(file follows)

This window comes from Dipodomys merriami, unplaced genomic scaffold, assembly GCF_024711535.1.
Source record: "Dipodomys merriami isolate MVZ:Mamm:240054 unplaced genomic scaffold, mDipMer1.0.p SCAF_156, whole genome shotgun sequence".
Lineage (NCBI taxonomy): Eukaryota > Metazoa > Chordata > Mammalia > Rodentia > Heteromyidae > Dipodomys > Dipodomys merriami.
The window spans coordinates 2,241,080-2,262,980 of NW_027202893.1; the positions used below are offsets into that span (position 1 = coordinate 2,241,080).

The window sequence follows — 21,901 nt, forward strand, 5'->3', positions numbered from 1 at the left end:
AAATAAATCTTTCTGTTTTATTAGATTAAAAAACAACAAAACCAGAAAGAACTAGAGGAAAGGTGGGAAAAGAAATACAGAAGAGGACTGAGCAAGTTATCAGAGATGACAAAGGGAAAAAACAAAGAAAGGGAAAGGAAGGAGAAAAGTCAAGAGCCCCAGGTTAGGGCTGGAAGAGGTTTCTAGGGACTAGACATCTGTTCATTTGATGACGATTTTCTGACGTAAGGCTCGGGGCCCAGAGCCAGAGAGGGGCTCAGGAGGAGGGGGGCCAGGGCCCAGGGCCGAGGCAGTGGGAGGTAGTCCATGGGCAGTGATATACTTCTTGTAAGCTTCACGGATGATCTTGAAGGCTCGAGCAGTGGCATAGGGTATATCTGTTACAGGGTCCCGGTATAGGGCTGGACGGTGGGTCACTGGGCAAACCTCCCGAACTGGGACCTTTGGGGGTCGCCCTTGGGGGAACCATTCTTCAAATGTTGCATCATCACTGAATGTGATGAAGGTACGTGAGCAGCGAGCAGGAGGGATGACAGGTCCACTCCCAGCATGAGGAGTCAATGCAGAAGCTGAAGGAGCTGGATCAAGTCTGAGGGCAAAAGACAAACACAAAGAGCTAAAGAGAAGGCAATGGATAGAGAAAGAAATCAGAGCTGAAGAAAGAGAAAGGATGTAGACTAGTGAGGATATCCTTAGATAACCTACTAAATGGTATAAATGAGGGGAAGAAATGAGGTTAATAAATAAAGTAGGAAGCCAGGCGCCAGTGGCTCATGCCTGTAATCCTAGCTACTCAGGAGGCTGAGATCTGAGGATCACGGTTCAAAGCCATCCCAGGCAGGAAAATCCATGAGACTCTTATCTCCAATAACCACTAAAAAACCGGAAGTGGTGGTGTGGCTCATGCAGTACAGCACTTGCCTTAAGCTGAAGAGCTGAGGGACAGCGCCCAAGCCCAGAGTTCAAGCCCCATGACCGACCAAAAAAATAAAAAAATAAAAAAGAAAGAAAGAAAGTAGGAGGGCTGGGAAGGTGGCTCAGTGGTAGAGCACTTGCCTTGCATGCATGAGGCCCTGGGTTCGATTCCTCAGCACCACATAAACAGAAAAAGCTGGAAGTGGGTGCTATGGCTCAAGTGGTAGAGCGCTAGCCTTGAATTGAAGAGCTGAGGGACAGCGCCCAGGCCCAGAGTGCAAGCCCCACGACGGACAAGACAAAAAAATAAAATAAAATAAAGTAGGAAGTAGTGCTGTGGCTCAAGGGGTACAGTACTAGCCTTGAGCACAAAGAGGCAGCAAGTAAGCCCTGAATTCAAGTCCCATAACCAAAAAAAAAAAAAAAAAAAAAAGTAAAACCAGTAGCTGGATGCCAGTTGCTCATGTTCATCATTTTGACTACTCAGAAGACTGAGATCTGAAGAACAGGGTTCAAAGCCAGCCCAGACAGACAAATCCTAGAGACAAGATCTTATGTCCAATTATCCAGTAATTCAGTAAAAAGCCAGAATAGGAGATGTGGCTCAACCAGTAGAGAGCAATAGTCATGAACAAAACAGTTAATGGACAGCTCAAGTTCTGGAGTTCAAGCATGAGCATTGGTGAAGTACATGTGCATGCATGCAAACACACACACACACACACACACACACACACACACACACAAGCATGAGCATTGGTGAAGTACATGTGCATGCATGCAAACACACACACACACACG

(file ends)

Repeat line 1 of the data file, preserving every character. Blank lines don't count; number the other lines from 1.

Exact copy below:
This window comes from Dipodomys merriami, unplaced genomic scaffold, assembly GCF_024711535.1.